What’s your story so far?
I grew up in Timisoara, a diverse and multi-cultural city in western Romania. After high school, I chose to move over 500 km away to the capital of Romania, Bucharest, to pursue my dream of studying psychology. I fell in love with psychology throughout the years and I felt that my purpose in life was working along and for people.
My career prospects changed in the years of study, and after getting my bachelor’s degree, I decided the next step would be training to become a psychotherapist, which I planned to do after obtaining my master’s degree. While I postponed that dream for now, it is still in my bag of prospects for a later point in life.
Still, part of the work I do now takes heavy inspiration from psychology, so I’m not that far away from my initial dream. I’m grateful that my work still involves talks and interviews with other people, and it’s something that I find meaningful – creating better products that solve real needs.
Could you name a passion of yours that’s impacted your life?
I view myself as a “multi-potentialite”, a person with multiple interests and creative pursuits, meaning I have and had multiple passions throughout the years.
My curiosity brought me to places where learned a multitude of skills, from writing blogs, dipping my toe in graphic design and book cover art, sewing, knitting, photography, scrapbooking, drawing, keeping neatly organized bullet journals, crafting of all kinds and so on. I have also deeply loved reading since I was 7 and learning about anything, but mostly psychology and about other people.
Maybe my biggest passion is learning everything and anything I can, especially in creative fields. My curiosity and love of learning opened many doors for me throughout my life, from meeting amazing people to getting opportunities such this, where I got to work as a user experience (UX) Researcher for FintechOS.
Can you describe your journey to FintechOS?
I was in the UX field for almost three years, where I worked mostly as a UX designer for a big corporation. While I loved the project I was working on, there was a missing link and I felt that most of my work lacked depth and meaning.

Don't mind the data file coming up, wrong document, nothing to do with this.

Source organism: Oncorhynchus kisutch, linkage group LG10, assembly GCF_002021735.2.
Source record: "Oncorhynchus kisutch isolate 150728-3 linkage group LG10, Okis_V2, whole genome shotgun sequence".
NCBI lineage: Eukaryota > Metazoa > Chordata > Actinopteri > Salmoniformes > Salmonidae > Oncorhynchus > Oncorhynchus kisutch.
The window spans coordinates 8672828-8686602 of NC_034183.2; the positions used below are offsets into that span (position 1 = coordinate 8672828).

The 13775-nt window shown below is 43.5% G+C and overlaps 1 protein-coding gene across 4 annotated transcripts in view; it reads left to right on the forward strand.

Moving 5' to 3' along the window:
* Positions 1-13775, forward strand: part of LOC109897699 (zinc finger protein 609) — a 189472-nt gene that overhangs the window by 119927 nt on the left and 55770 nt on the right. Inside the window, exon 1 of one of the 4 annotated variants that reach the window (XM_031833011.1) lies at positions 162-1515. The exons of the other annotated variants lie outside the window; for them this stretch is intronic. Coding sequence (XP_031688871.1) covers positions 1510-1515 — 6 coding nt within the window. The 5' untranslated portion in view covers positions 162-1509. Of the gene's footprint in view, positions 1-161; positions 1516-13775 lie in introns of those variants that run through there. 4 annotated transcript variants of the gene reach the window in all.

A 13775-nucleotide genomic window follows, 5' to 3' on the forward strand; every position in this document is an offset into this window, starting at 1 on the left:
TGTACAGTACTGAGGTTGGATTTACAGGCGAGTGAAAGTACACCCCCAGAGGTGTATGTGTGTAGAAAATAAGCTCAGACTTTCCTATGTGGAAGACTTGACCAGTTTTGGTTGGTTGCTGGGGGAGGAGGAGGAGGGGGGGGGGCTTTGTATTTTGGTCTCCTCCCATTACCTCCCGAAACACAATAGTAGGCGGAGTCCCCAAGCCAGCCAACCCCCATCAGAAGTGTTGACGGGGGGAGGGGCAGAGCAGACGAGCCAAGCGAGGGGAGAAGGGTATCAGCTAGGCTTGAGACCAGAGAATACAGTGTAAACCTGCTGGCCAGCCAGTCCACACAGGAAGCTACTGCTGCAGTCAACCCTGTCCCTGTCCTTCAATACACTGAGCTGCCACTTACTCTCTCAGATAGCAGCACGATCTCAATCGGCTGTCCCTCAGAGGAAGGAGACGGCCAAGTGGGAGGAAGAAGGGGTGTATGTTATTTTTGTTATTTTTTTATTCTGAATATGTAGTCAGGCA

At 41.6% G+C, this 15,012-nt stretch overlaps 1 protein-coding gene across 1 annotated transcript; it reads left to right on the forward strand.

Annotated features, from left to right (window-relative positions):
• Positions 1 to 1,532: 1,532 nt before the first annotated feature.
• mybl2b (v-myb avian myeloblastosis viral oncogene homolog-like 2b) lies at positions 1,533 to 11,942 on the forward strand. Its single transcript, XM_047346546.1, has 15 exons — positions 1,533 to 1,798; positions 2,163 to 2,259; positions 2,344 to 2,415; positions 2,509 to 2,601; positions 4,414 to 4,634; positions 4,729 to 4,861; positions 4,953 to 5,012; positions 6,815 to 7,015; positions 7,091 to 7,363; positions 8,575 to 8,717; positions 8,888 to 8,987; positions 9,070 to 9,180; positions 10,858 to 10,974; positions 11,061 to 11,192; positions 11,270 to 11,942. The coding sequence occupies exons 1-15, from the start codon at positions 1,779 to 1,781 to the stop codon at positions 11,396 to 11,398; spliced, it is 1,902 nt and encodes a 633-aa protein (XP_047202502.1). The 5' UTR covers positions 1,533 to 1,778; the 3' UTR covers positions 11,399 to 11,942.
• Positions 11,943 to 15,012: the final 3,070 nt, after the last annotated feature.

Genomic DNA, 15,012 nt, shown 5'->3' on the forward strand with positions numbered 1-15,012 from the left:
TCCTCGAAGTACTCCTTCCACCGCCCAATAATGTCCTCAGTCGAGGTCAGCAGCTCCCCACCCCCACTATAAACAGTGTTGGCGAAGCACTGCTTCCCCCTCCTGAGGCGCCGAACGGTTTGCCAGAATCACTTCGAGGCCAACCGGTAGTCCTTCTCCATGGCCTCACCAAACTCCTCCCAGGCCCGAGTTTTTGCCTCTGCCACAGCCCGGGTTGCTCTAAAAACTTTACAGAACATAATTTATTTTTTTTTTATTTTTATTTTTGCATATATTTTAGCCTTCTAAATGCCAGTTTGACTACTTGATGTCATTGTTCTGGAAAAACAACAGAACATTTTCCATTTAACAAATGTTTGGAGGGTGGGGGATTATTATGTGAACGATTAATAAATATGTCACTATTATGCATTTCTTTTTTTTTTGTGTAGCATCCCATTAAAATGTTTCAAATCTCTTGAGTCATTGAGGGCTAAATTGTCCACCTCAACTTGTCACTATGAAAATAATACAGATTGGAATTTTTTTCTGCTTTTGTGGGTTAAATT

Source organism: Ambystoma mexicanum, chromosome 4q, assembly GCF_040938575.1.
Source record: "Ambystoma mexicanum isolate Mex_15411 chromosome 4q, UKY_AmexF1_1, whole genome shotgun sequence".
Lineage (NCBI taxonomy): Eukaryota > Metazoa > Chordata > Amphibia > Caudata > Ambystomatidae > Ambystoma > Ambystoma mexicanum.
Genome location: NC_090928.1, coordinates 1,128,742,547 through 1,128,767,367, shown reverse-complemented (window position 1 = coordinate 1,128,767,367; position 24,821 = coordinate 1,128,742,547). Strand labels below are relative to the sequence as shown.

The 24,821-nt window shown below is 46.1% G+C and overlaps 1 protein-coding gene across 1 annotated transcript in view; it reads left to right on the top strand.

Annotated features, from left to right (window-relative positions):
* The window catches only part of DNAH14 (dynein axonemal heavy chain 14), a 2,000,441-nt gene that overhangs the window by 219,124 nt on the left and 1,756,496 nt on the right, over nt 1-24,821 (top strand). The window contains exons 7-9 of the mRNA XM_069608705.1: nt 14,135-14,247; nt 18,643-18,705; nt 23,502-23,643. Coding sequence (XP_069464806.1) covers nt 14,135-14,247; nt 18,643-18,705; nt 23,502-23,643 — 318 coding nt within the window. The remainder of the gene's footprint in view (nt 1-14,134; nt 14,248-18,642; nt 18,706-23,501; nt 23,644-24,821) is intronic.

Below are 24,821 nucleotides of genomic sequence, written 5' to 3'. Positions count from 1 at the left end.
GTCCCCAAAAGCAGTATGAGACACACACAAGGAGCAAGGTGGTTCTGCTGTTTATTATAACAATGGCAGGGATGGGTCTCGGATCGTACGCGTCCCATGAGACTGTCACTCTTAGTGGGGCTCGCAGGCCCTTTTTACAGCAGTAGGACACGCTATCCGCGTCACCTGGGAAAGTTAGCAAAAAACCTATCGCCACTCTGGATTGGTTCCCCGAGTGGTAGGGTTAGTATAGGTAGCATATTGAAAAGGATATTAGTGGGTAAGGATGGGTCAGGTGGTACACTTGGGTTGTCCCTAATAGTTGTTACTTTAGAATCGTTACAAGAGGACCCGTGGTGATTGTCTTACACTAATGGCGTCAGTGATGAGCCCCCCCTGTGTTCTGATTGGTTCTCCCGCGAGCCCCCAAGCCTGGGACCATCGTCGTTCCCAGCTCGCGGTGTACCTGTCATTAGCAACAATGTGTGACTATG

I was building products with requirements from business consultants, but I rarely actually had the opportunity to talk to actual users, to discover their needs and validate the solutions we proposed.
So, I wanted to focus more and more on that aspect of UX, and started learning more about how empathizing and discovery should really be done. I followed courses from industry-recognized providers and tried applying what I learned bit by bit in my projects.
Soon came a moment when I realized I outgrew the box I was in, and it was time to move on to the next step in my career, this time focusing solely on UX research. As a wonderful coincidence (or something written in the stars, who knows), FintechOS was also looking for a UX Researcher.
I already had people I knew and appreciated working for FintechOS, so I had a glimpse of what working here meant, and how happy and fulfilled they all were.
The recruitment process was smooth and exciting and I’m grateful for Ana and Florin for making my onboarding such a wonderful experience. Not to mention that the offer came just in time for my birthday – best birthday present ever.
What’s your favorite thing to do?
Besides reading, one of my favorite things to do is spending quality time with my fiancé and close friends. I also enjoy watching movies, playing boardgames (my collection of boardgames is ever-growing), putting together 1000-piece puzzles, occasionally going on beginner-friendly hikes in the Carpathian Mountains and cooking.
The cooking part is a hobby I recently started, and so far, my favorite thing to make is Shakshuka, a one-pot dish original from North Africa and Middle East, which is absolutely delicious and really easy to cook.
If you had another job for the day, what would it be?
Although I don’t have a green thumb, I would love to try gardening. I imagine there is a great satisfaction that comes from the being able to provide your own food.
I love the idea of being self-sufficient one day and having my own homestead somewhere in the countryside. Being out in nature is one of the best feelings ever, and some of my fondest memories came from helping my grandparents with work in their beautiful and seemingly evergreen vegetable garden.
What are your thoughts on taking risks?
I believe risks are necessary for growth, however powerful the temptation of staying in the comfort zone may be. Taking risks means being vulnerable and showing strength at the same time.
I especially love Brené Brown’s take on vulnerability and courage. She has a wonderful Netflix special I encourage everyone to watch.
She talks about how vulnerability is risk, uncertainty and emotional exposure, and that vulnerability is necessary to experience and create connections. I resonate so much with that, and I advocate for the demythization of the idea that showing vulnerability is a weakness, when it’s the opposite of that.